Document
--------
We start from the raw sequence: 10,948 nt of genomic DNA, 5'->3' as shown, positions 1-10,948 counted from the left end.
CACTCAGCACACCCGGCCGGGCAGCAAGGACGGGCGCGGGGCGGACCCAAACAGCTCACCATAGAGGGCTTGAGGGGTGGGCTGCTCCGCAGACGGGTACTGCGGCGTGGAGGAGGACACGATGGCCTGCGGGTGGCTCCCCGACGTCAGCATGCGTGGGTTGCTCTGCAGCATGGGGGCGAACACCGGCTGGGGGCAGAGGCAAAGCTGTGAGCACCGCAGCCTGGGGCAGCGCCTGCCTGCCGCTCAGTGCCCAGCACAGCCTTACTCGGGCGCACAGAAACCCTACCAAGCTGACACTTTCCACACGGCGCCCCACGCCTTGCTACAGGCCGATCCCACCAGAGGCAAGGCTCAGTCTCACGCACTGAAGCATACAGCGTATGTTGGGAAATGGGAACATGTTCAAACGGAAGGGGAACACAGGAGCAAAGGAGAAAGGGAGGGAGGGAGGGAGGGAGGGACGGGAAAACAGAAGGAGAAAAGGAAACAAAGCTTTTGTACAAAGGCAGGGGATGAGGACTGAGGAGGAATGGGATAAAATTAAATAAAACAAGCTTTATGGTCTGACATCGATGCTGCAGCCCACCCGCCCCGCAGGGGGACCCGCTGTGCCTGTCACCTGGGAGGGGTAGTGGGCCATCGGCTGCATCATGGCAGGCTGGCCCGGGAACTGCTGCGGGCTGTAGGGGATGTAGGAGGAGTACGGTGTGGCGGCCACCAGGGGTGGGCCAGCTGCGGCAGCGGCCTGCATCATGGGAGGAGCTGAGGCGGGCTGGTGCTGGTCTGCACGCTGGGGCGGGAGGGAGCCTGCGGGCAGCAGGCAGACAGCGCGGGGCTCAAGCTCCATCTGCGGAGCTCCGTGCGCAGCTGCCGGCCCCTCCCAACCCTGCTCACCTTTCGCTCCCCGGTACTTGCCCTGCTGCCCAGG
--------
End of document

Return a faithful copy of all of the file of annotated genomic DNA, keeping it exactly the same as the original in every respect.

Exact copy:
We start from the raw sequence: 10,948 nt of genomic DNA, 5'->3' as shown, positions 1-10,948 counted from the left end.
CACTCAGCACACCCGGCCGGGCAGCAAGGACGGGCGCGGGGCGGACCCAAACAGCTCACCATAGAGGGCTTGAGGGGTGGGCTGCTCCGCAGACGGGTACTGCGGCGTGGAGGAGGACACGATGGCCTGCGGGTGGCTCCCCGACGTCAGCATGCGTGGGTTGCTCTGCAGCATGGGGGCGAACACCGGCTGGGGGCAGAGGCAAAGCTGTGAGCACCGCAGCCTGGGGCAGCGCCTGCCTGCCGCTCAGTGCCCAGCACAGCCTTACTCGGGCGCACAGAAACCCTACCAAGCTGACACTTTCCACACGGCGCCCCACGCCTTGCTACAGGCCGATCCCACCAGAGGCAAGGCTCAGTCTCACGCACTGAAGCATACAGCGTATGTTGGGAAATGGGAACATGTTCAAACGGAAGGGGAACACAGGAGCAAAGGAGAAAGGGAGGGAGGGAGGGAGGGAGGGACGGGAAAACAGAAGGAGAAAAGGAAACAAAGCTTTTGTACAAAGGCAGGGGATGAGGACTGAGGAGGAATGGGATAAAATTAAATAAAACAAGCTTTATGGTCTGACATCGATGCTGCAGCCCACCCGCCCCGCAGGGGGACCCGCTGTGCCTGTCACCTGGGAGGGGTAGTGGGCCATCGGCTGCATCATGGCAGGCTGGCCCGGGAACTGCTGCGGGCTGTAGGGGATGTAGGAGGAGTACGGTGTGGCGGCCACCAGGGGTGGGCCAGCTGCGGCAGCGGCCTGCATCATGGGAGGAGCTGAGGCGGGCTGGTGCTGGTCTGCACGCTGGGGCGGGAGGGAGCCTGCGGGCAGCAGGCAGACAGCGCGGGGCTCAAGCTCCATCTGCGGAGCTCCGTGCGCAGCTGCCGGCCCCTCCCAACCCTGCTCACCTTTCGCTCCCCGGTACTTGCCCTGCTGCCCAGG